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This essay is a very belated response to a " part 1 " published in February 2015. The gist of that essay was a response to a corre...

Monday, May 16, 2011


"But there is a Hulk! And don't you ever forget it!"-- Hulk to Betty, HULK #1.

PLOT-SUMMARY: At a U.S. military installation, Dr. Bruce Banner supervises the Army’s test of his new weapon, the gamma bomb, but two specters haunt his endeavor. One is General Ross, an old-school officer who expresses contempt for technological warfare and who disapproves of his daughter Betty’s interest in Banner. The other is Banner’s subordinate Igor, first seen attempting to bully Banner due to Igor’s greater size. Banner, spotting a teen boy’s car parked on the test site, tells Igor to delay the test. Igor then displays the true colors suggested by his Russian name, allowing the test to go through in order to knock off a prominent American scientist. Banner gets teenager Rick Jones to safety but is himself bombarded by gamma radiation. Banner seems unharmed but that night Jones is the sole witness when Banner changed into the monstrous Hulk. The monster fights with a handful of base soldiers and then makes a beeline for Banner’s lab, with Jones following. The Hulk finds Igor ransacking Banner’s lab for secrets and knocks him out. Moments later the sun rises and Jones sees the Hulk change back to Banner, just moments before soldiers break in.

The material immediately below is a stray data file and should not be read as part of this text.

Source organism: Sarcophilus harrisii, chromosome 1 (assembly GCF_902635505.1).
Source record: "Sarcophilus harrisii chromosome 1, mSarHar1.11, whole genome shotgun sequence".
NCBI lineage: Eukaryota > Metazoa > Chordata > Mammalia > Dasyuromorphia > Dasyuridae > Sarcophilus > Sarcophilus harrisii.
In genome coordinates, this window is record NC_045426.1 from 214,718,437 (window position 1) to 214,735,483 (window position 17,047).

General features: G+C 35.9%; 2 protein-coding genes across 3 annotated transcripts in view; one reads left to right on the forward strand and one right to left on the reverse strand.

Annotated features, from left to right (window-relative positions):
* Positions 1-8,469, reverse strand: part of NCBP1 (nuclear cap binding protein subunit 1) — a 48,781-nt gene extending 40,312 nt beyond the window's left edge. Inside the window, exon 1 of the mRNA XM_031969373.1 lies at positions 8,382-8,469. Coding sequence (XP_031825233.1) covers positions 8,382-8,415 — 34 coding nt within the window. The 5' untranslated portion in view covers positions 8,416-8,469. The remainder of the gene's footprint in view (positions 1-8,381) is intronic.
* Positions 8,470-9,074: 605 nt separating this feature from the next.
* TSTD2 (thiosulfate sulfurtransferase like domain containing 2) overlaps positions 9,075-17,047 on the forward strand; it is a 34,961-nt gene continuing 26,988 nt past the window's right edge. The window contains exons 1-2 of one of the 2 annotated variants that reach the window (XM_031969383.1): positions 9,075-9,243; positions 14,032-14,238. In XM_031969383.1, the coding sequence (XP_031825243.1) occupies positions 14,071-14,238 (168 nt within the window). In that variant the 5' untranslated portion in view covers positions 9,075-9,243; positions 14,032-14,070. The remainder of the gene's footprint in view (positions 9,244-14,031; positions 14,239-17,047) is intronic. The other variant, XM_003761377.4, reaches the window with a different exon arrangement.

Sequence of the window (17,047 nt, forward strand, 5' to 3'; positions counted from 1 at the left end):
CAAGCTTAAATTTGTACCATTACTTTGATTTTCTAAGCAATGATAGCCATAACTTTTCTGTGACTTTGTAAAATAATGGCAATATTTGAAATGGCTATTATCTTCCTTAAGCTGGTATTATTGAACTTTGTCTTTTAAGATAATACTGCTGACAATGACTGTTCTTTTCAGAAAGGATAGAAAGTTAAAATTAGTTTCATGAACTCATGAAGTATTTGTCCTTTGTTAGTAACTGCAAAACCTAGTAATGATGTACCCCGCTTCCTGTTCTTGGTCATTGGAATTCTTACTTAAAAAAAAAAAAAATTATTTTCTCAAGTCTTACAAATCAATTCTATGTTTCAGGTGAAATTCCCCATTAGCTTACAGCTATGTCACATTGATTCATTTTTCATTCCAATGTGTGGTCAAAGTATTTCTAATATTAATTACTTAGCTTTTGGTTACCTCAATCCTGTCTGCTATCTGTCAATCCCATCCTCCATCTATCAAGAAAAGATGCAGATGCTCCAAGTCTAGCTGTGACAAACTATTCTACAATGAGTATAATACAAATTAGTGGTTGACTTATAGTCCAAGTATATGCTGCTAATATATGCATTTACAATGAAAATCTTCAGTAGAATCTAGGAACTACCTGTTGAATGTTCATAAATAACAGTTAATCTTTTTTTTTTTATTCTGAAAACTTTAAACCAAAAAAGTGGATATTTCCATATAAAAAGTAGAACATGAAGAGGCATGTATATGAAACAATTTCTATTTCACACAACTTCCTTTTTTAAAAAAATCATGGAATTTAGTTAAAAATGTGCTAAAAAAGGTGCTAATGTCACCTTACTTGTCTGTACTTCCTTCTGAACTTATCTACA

Igor is jailed for espionage but still sends a message to his master behind the Iron Curtain: the Gargoyle, formerly an ordinary man but mutated by radiation into a big-brained, hideous-faced super-genius. The Gargoyle journeys to the U.S. to capture the Hulk, hoping to use him as a template for an army of super-warriors. He arrives on the second night Banner transforms, somehow finding his way to the Hulk just as the monster (tailed by Jones as always) encounters Betty Ross, who duly faints at the sight of the creature. The Gargoyle subdues both the Hulk and Jones and transports them back to the USSR. However, once there the monster has reverted to Banner, and suddenly the Gargoyle becomes torn, remembering the human being he used to be. Banner uses his scientific knowledge to cure the Gargoyle’s deformity, transforming him back to an ordinary man. In gratitude the Gargoyle gives the two Americans a plane to take them back home, and then, eager to revenge himself on the Communists who mutated him, he blows up the Russian installation.